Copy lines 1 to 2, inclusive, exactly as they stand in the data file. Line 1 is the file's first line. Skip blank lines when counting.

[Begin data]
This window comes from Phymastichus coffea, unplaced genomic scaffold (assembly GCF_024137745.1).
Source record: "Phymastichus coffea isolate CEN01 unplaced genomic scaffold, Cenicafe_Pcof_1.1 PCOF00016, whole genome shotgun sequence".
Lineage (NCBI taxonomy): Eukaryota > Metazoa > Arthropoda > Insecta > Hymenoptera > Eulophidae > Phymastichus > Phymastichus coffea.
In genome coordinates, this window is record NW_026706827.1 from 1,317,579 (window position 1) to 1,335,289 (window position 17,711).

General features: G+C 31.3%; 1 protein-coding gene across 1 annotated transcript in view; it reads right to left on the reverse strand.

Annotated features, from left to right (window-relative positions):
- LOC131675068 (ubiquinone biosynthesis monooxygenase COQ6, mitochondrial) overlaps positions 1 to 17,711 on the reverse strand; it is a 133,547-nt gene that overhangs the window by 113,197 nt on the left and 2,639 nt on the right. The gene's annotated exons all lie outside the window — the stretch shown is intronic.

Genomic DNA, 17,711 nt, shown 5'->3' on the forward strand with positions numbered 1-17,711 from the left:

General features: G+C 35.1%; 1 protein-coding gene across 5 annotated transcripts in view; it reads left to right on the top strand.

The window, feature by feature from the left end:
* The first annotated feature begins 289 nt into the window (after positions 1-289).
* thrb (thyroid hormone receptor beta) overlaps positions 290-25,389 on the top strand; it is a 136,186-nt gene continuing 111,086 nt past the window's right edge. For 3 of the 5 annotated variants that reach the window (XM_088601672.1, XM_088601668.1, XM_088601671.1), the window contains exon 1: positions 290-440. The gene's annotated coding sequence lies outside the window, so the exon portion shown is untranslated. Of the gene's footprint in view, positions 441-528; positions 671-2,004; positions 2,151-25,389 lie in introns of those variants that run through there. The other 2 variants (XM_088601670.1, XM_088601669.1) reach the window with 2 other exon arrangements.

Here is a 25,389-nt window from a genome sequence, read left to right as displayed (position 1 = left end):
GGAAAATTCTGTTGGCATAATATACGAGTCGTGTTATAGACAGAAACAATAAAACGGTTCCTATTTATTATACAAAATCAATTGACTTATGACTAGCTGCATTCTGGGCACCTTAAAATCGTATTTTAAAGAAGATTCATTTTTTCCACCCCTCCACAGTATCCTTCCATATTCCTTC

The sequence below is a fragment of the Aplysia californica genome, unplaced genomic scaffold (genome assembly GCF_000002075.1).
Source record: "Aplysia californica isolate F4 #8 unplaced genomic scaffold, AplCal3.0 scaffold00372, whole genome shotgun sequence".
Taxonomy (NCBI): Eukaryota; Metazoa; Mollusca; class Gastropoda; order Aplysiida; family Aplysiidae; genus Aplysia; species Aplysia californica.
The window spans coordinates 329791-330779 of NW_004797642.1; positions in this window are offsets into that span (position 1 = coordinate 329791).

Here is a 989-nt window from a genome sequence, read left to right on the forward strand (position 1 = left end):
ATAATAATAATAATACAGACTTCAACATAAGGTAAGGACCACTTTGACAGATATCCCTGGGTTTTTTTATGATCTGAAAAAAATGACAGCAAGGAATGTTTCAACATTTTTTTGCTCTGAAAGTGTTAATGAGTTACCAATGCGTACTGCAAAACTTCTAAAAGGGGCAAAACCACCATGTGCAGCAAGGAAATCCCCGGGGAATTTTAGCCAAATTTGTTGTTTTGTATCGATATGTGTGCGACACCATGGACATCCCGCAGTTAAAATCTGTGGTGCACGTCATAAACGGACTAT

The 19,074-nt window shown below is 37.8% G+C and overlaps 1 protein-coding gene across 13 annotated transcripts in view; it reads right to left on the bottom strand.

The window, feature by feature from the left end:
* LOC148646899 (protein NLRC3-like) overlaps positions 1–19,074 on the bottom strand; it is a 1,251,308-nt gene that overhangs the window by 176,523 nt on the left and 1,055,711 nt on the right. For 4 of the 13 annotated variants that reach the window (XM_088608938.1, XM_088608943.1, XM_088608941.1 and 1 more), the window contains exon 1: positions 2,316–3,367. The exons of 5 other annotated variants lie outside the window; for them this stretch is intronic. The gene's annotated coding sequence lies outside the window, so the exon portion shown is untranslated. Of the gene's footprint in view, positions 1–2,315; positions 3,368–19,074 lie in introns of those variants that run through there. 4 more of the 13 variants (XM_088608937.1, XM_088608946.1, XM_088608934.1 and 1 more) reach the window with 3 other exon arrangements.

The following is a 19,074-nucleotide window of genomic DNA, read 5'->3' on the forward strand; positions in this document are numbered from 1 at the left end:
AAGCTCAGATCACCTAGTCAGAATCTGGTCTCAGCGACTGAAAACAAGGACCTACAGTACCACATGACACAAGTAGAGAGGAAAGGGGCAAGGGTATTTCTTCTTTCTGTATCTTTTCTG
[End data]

This window comes from Phymastichus coffea, unplaced genomic scaffold (assembly GCF_024137745.1).
Source record: "Phymastichus coffea isolate CEN01 unplaced genomic scaffold, Cenicafe_Pcof_1.1 PCOF00016, whole genome shotgun sequence".